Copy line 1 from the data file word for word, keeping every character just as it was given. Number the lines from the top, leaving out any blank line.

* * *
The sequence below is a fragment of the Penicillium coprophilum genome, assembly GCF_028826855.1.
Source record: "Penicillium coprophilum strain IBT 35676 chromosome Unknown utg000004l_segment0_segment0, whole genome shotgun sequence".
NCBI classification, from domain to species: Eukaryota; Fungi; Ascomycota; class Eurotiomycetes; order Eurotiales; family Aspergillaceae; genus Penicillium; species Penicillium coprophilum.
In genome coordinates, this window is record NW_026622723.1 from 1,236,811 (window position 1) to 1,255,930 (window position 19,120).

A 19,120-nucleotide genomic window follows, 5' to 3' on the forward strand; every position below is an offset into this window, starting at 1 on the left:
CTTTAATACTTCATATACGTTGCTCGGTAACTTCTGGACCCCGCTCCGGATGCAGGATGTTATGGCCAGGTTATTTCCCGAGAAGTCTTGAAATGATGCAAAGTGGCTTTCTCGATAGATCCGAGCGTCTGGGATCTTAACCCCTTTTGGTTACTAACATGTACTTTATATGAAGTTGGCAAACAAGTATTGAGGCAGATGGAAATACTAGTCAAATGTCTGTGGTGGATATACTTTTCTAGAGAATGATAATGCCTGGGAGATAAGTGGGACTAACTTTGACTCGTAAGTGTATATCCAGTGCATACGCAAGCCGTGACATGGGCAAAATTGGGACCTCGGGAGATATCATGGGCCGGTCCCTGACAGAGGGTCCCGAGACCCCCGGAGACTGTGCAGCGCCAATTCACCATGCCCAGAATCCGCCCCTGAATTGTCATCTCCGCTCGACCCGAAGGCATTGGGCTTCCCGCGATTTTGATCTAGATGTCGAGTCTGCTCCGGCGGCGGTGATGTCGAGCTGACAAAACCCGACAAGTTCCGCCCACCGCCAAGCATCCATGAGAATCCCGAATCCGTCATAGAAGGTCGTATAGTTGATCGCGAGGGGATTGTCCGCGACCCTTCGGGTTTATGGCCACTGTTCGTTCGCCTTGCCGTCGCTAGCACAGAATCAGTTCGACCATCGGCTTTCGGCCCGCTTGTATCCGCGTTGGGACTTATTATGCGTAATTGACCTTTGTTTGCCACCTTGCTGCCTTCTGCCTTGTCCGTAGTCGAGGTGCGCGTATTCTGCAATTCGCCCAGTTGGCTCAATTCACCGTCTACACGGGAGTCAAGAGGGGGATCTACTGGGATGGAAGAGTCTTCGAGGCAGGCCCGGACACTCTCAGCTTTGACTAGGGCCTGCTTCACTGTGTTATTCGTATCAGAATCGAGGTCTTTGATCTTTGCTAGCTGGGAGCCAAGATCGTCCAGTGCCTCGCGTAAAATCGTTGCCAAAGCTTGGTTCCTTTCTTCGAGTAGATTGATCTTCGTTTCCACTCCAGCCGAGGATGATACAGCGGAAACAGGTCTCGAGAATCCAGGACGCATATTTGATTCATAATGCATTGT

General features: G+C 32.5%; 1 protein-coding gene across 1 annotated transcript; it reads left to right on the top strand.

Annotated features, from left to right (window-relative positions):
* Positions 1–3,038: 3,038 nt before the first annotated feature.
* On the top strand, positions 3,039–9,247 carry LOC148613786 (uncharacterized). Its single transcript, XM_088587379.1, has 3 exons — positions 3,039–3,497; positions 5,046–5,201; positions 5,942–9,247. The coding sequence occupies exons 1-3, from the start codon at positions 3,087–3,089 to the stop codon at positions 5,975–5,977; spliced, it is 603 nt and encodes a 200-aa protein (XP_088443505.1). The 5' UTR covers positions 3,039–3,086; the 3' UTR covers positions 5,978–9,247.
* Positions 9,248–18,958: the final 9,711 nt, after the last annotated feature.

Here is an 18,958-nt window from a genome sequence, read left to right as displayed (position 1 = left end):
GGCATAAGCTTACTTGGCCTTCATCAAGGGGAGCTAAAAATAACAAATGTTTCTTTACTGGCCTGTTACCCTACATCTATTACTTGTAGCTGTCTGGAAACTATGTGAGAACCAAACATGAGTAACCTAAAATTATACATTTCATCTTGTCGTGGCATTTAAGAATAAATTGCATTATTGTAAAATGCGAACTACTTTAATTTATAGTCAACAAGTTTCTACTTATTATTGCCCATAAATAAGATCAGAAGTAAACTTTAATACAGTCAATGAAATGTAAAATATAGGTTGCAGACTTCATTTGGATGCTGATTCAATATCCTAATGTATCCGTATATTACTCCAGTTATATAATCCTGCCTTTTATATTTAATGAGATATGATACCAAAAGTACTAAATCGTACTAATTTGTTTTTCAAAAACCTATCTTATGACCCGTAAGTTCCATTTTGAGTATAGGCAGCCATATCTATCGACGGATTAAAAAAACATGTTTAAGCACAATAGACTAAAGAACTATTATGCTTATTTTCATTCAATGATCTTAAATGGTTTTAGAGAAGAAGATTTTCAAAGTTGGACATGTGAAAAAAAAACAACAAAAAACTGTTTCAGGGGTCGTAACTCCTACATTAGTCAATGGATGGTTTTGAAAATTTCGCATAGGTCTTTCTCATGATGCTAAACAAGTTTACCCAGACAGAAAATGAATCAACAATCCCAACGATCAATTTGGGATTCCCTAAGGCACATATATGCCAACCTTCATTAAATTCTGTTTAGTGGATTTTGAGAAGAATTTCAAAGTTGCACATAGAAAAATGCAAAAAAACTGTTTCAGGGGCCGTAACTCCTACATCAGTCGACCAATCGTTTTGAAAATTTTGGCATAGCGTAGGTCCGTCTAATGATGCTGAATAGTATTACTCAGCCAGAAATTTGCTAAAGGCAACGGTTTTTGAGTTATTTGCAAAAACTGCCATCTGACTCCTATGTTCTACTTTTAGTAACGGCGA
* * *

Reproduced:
The sequence below is a fragment of the Penicillium coprophilum genome, assembly GCF_028826855.1.